I wouldn’t make a special trip here, but if you do find yourself in São Vicente, eat downstairs and don’t expect too much.

Restaurant Quebra Mar
SÍTIO DO CALHAU, 9240 – 018 SÃO VICENTE
MADEIRA

TEL: (+351) 291 842 338

MON: 9H – 18H
TUE – SUN: 9H – 22H

http://restaurantequebramar.com/en

Raiz Quadrada Café, Funchal, Madeira, Portugal

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The centre of Funchal is a relaxed place. Houses and shops paint, or have an artist paint, their doors and you can read about that here.

The classic Madeira dishes are garlic bread and scabbard fish with banana. Prices vary but we found a great café, called Raiz Quadrada, that offered these classic dishes at almost half the price of many other places. The fish dish was only 8 EUR.

We sat outside.

But you can also sit upstairs inside where one of the tables looks out to the street.

The upstairs interior is cosy, with various bric-a-brac lining the walls.

The garlic bread and scabbard fish were excellent.

Our waitress, who looked a little bit like Wednesday Addams, was really friendly.

I’d definitely recommend a visit if you find yourself wandering the streets of Funchal. We only visited at lunchtime, but I can imagine the place has a cool vibe in the evenings.

Raiz Quadrada Café
Largo das Torneiras n. 6
9050-033 Funchal, Madeira

https://www.facebook.com/raizquadradacafe/

+351 291 224 213

07:30 – 02:00

Door Art (Painted Doors Project), Funchal, Maderia

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The historical centre of Funchal (Zona Velha – Old Town) encourages a Painted Doors Project that transforms the area into a permanent art gallery.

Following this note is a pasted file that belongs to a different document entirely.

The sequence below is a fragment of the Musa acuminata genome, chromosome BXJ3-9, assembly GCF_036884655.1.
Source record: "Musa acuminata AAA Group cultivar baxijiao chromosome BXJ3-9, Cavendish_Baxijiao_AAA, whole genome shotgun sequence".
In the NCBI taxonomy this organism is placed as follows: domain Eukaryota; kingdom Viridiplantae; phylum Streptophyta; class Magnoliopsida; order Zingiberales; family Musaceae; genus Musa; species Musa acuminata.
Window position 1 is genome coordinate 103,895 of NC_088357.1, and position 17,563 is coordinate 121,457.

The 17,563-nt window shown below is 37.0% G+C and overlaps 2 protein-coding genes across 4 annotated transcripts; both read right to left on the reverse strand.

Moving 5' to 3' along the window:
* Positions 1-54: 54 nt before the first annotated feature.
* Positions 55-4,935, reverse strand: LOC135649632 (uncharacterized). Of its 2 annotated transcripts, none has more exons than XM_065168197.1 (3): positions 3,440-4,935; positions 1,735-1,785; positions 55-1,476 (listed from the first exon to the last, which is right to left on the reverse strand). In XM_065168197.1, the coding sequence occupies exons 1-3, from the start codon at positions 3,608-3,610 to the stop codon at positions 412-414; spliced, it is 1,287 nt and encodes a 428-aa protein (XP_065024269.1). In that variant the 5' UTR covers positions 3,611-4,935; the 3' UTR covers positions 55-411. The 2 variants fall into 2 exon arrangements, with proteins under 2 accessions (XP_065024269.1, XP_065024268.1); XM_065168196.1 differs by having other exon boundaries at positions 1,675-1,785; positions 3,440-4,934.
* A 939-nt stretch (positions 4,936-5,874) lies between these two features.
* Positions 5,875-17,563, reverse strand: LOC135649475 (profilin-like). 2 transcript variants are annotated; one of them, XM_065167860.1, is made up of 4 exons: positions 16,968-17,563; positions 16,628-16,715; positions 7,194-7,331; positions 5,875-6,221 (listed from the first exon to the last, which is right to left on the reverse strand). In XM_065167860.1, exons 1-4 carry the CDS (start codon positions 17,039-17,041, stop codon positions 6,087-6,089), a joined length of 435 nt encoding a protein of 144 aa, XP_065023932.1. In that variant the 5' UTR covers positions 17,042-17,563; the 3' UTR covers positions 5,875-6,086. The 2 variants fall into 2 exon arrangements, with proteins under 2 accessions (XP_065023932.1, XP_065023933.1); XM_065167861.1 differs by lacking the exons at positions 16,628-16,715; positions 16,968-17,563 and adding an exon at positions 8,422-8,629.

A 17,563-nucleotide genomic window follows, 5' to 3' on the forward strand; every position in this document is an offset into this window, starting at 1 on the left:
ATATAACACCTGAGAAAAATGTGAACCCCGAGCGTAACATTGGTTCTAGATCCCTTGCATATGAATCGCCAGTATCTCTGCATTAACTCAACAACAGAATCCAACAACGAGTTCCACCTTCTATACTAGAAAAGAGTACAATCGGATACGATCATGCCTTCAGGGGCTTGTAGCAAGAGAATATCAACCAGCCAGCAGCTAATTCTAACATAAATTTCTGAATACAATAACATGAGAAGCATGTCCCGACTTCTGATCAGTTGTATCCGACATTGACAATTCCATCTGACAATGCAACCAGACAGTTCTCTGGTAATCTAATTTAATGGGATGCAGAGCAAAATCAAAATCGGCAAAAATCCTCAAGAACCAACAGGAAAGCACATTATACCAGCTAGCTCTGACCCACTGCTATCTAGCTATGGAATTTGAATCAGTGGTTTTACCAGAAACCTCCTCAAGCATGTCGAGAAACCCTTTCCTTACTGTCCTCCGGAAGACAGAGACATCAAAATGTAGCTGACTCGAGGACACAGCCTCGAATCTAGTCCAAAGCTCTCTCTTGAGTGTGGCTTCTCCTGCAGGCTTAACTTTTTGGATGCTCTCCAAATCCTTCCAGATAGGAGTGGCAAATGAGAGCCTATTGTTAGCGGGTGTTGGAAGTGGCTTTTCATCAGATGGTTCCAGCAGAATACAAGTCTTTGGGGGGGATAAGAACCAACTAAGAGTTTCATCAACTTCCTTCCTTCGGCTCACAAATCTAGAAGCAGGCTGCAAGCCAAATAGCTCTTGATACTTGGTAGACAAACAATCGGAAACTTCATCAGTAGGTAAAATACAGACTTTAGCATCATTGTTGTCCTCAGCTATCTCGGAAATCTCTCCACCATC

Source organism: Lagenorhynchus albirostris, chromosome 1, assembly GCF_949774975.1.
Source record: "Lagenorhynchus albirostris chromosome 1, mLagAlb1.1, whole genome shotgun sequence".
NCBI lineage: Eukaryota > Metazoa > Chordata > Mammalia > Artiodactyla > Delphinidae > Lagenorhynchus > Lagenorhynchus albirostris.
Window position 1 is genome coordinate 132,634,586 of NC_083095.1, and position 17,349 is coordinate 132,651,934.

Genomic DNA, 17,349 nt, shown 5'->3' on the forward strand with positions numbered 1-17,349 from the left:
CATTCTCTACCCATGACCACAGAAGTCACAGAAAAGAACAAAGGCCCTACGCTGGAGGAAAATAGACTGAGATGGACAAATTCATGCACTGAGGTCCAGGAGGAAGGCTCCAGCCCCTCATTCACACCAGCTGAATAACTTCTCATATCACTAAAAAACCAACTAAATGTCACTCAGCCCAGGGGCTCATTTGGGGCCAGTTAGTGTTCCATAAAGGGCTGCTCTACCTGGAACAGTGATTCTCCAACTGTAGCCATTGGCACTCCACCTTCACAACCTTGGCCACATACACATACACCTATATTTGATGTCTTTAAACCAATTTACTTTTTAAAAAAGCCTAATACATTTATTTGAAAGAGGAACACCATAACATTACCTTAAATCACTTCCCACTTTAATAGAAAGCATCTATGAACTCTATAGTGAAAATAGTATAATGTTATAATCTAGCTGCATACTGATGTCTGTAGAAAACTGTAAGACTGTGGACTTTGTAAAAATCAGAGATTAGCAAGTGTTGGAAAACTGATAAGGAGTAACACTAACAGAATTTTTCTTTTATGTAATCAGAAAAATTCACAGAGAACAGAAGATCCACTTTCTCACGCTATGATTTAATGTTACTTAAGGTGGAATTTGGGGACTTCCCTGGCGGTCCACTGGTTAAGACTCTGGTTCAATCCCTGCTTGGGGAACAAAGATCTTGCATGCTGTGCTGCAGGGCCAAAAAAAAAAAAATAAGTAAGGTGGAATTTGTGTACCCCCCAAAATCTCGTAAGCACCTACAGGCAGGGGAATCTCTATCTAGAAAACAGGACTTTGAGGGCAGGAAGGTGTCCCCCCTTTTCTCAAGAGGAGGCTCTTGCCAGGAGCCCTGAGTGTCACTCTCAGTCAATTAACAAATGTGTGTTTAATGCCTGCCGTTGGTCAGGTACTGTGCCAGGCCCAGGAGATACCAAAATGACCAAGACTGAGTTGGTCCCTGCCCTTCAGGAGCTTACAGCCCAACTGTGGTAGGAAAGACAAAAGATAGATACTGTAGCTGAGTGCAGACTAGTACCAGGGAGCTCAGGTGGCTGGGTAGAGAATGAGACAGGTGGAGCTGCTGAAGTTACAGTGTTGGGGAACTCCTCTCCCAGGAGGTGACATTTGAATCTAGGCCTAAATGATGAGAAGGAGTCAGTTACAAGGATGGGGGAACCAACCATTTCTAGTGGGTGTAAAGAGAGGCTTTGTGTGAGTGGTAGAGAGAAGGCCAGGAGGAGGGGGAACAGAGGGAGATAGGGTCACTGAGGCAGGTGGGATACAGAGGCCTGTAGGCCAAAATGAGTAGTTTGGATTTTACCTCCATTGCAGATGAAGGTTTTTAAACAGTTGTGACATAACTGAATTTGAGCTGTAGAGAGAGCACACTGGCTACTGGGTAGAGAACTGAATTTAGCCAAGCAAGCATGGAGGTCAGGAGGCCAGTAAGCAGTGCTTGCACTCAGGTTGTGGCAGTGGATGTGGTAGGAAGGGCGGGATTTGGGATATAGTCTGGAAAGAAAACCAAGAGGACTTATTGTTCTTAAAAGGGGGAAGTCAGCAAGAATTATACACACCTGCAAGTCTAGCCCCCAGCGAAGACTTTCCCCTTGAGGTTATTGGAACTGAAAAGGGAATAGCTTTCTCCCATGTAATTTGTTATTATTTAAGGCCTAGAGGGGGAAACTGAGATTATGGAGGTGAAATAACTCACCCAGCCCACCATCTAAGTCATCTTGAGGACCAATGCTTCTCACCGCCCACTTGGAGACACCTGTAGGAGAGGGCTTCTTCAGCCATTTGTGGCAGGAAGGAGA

Houses and shops paint, or have an artist paint, their doors. You can read more about it in the link below – or just scroll through my pictures of the doors here.

http://www.arteportasabertas.com/

Giardino Restaurant, Prague, Czech Republic

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I visited this location many years ago when I seem to remember it was a French restaurant. I can’t remember how long it’s been an Italian restaurant, despite walking past a few times each week and even sitting across the road eating at Pho.

The one thing I did remember was that there was a large garden at the rear. Our regular hot weather pasta choice has been Pizzeria Grosseto at nearby Náměstí Míru, but it’s quite noisy there and the prices have risen.

Sunday 29th April 2018 was a lovely warm day and so we decided to try the garden at Giardino. The garden is boarded and there’s even a small wooden house at the rear for rainy weather.

We asked for a jug of water and two glasses of Montepulciano (70 Kč for 0.15dl although our glasses looked more like 0.2dl). Sadly the jug of water didn’t appear and we were given a bottle of water (99Kč) – I think this was just miscommunication and I’m going to push for tap water on our next visit.

Some delicious bread and dips arrived – I later found that this was charged at 25 Kč which is a bit cheeky as we didn’t ask for it. However, I would have been happy to pay 25 Kč for it.

We asked for one ‘Selection of italian and balkan cold cuts and cheeses decorated
with strawberries, olives, capers and rocket’ to share (250 Kč) and really enjoyed that.

We both chose Ravioli with asparagus in a saffron sauce (210 Kč each). It was excellent.

I think we’ve found a regular restaurant for the Summer. Hopefully they’ll provide free tap water next time we visit.

Giardino Restaurant
Záhřebská 24
Praha 2
120 00

http://www.restgiardino.cz/

Open every day: 11:00 do 23:00

Email: info@restgiardino.cz

+420 222 513 427
+420 774 455 243
+420 775 600 575